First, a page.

Rhododendron chapmanii - Gray
Chapman's Rhododendron
Other Common Names: Chapman's rhododendron
Synonym(s): Rhododendron minus var. chapmanii (Gray) Duncan & Pullen
Taxonomic Status: Accepted
Related ITIS Name(s): Rhododendron chapmanii Gray (TSN 23715)
Unique Identifier: ELEMENT_GLOBAL.2.131552
Element Code: PDERI150D0
Informal Taxonomy: Plants, Vascular - Flowering Plants - Heath Family
Image 12044

Public Domain

 
Kingdom Phylum Class Order Family Genus
Plantae Anthophyta Dicotyledoneae Ericales Ericaceae Rhododendron
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Concept Reference
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Concept Reference: Kartesz, J.T. 1994. A synonymized checklist of the vascular flora of the United States, Canada, and Greenland. 2nd edition. 2 vols. Timber Press, Portland, OR.
Concept Reference Code: B94KAR01HQUS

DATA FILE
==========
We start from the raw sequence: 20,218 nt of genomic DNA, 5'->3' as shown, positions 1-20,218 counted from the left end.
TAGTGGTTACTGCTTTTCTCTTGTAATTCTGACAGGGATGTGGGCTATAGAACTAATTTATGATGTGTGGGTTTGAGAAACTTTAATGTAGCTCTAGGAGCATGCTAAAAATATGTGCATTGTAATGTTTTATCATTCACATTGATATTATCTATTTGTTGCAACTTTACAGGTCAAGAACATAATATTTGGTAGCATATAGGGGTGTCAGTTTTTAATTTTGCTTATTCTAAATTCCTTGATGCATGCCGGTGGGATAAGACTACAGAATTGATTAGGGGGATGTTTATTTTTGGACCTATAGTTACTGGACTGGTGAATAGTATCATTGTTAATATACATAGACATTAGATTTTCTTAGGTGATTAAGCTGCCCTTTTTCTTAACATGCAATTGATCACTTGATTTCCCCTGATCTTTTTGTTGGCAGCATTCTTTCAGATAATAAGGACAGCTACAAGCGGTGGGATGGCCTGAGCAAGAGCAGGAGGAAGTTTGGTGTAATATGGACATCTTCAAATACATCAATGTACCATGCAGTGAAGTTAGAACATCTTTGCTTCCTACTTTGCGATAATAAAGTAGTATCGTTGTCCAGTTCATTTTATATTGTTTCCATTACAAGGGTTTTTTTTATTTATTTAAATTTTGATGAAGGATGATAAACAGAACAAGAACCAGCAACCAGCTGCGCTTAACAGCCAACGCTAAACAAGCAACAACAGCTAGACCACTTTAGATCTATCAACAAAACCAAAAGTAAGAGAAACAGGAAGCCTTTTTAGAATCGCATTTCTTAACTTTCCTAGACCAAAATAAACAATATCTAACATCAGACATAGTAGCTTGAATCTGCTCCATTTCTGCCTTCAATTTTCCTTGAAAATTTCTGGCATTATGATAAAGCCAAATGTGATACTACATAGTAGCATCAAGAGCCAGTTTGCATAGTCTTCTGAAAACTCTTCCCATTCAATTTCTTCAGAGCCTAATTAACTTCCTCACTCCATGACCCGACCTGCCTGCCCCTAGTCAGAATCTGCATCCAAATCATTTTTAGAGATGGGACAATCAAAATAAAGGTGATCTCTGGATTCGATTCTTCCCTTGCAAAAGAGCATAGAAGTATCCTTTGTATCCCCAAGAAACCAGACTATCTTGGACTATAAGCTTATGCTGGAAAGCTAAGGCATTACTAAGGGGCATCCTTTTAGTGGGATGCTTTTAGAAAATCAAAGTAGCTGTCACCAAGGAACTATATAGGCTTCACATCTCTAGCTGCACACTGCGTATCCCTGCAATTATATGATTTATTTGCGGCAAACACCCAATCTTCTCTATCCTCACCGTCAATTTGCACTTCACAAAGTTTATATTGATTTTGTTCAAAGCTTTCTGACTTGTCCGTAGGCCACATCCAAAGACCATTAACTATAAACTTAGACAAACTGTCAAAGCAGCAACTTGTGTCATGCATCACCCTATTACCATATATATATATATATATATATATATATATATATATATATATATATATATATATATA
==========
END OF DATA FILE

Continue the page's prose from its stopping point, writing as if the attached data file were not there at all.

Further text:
Name Used in Concept Reference: Rhododendron chapmanii
Taxonomic Comments: Recent authors treat as R. minus var. chapmanii (Godfrey, 1988; Duncan & Pullen, 1962; Luteyn et al., 1996). Kartesz (1994) treats as full species. R. minus var. minus occurs in Georgia and southern Appalachians (Duncan & Pullen, 1962).

RECENT SYNONYM: Rhododendron minus Michx var. chapmanii (A. Gray) Duncan & Pullen: [note bene: Kartesz (1994) recognizes 3 species in this group: R. chapmanii, R. minus, and R. carolinianum despite Duncan and Pullen's (1962) contention that the three species are not consistently distinguishable by any of the characters listed. The most recent treatment of the Ericaceae (Luteyn et al., 1996)] accepts Duncan and Pullen's (1962) treatment, recognizing only R. minus and R. minus var chapmanii.]
Conservation Status
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NatureServe Status

Global Status: G1
Global Status Last Reviewed: 28Nov2000
Global Status Last Changed: 12Nov1996
Rounded Global Status: G1 - Critically Imperiled
Reasons: Only 32 known populations from Liberty, Gulf, Gadsden, and Clay counties, Florida (Florida Natural Areas Inventory). Changes in hydrology and soil structure from logging and clearcutting, as well as over-collection have negative impacts on this species. 1997: 40 populations totalling 2969 plants found in 1997 census - 14 populations declined since '84/85 survey.